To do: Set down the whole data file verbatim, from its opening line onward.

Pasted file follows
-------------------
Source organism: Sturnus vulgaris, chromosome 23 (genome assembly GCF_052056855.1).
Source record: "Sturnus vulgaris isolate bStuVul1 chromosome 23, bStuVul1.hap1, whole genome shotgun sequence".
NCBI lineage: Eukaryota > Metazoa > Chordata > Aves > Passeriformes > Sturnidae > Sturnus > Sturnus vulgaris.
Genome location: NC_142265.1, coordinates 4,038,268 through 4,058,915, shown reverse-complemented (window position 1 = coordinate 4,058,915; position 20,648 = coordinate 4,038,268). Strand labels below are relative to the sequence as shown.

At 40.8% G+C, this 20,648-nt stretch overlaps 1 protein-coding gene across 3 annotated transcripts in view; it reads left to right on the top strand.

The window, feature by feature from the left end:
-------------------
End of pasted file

Source organism: Sturnus vulgaris, chromosome 23 (genome assembly GCF_052056855.1).
Source record: "Sturnus vulgaris isolate bStuVul1 chromosome 23, bStuVul1.hap1, whole genome shotgun sequence".
NCBI lineage: Eukaryota > Metazoa > Chordata > Aves > Passeriformes > Sturnidae > Sturnus > Sturnus vulgaris.
Genome location: NC_142265.1, coordinates 4,038,268 through 4,058,915, shown reverse-complemented (window position 1 = coordinate 4,058,915; position 20,648 = coordinate 4,038,268). Strand labels below are relative to the sequence as shown.

At 40.8% G+C, this 20,648-nt stretch overlaps 1 protein-coding gene across 3 annotated transcripts in view; it reads left to right on the top strand.

The window, feature by feature from the left end: